After falling down a flight of stairs he earned the nickname "Buster".He later joined his parents act, "The Three Keatons" were a roughhouse act where Joe Sr. would throw Buster around the stage to the delight of audiences.
Buster noticed that the audience didn't laugh as much when he was laughing so he developed his famous stone face.
Buster was hired as a gag man after meeting Roscoe "Fatty" Arbuckle. Keaton became immersed in film production, as he learned his craft as a second director.
Following his work with Arbuckle, Keaton was given the opportunity to make his own films at the Keaton Studio.
Keaton made nineteen shorts, releasing "One Week" in 1920. Aided by Eddie Cline and a group of gag writers, Keaton propelled himself into some of the most physical silent comedies of all time.
In 1923, Keaton made the leap to features with his first official release; "Three Ages", defining the Keaton style of brilliant sight gags mixed in with film technique.
It was in 1926, that Keaton made what is considered one of the classics on the silent screen; "The General" A story about a prized stolen train, containing the single most expensive shot of the silent era when a train falls from a crashing bridge.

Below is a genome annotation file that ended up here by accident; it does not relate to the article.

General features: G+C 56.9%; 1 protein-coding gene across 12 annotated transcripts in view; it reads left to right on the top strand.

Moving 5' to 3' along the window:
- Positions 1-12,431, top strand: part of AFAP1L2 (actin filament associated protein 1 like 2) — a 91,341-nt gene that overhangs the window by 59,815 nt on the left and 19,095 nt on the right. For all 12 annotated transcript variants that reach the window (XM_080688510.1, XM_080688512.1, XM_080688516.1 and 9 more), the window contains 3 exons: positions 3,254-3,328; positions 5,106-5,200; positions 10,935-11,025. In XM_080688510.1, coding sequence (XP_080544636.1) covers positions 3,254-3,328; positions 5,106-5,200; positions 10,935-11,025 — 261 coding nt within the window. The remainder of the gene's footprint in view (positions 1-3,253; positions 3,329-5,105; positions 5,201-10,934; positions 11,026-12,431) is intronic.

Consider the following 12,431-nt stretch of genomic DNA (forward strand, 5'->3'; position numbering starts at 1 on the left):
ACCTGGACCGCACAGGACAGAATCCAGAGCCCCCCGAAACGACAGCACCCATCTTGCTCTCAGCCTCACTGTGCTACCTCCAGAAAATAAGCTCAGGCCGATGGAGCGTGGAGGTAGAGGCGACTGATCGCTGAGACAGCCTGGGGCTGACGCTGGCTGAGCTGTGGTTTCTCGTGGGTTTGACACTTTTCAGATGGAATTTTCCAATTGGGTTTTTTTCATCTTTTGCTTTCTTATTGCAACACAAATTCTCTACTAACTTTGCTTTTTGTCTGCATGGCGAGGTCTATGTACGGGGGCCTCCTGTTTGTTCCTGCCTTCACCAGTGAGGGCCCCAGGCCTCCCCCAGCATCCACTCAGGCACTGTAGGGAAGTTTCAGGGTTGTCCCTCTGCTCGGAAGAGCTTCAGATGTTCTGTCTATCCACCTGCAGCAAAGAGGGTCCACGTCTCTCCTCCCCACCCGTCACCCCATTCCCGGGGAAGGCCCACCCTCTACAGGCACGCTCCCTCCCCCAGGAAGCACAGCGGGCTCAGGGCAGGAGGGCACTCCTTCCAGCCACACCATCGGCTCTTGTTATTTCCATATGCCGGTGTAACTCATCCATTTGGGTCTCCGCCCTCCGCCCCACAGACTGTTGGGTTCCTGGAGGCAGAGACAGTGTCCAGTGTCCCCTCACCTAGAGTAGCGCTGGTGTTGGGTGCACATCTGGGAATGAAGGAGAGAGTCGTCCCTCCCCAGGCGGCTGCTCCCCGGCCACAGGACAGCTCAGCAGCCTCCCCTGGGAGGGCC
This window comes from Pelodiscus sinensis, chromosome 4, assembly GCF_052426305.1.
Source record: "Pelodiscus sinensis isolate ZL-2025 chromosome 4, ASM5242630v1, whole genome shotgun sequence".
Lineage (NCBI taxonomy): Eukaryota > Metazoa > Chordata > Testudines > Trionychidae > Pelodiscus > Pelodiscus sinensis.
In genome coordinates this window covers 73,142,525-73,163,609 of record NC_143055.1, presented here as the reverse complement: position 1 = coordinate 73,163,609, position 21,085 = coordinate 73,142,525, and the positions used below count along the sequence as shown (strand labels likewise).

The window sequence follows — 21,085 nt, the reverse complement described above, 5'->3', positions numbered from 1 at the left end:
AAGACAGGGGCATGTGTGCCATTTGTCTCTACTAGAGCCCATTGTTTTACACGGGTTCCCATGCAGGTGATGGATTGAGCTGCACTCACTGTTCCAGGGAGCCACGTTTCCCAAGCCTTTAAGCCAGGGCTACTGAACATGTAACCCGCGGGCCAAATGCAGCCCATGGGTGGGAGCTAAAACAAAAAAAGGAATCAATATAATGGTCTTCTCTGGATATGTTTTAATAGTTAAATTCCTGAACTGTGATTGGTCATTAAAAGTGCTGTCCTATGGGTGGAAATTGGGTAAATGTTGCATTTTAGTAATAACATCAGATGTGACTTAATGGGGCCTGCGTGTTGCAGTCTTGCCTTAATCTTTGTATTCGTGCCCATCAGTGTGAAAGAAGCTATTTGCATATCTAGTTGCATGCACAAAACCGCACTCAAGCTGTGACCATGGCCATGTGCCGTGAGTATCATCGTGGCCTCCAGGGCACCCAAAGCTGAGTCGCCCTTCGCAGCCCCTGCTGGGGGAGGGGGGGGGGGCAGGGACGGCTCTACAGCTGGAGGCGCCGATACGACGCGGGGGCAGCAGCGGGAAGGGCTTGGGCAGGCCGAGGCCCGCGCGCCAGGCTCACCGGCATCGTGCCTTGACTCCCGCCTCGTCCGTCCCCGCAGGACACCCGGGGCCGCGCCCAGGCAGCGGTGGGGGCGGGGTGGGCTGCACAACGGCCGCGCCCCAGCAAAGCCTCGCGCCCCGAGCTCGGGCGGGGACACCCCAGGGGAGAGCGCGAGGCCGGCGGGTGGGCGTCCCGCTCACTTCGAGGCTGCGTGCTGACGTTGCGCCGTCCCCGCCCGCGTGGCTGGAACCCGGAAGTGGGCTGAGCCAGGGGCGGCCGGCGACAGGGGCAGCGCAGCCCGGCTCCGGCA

Not long after the heights of "The General" Buster's career was broad-sided when his contract was sold to M-G-M. Buster lost his independence and freedom as a film maker in a strict environment that was counter to what Buster had mastered.
In the studio atmosphere, Buster's work suffered till the end of the silent era, with 1929's "Spite Marriage". To make matters worse, his early and dreadful sound films were bringing in big bucks leading Buster down the road to alcoholism.
The most physical of silent comedians, Buster Keaton was a marvel to watch. His work was re-discovered in the 1950's and he was finally given the acclaim he so richly deserved.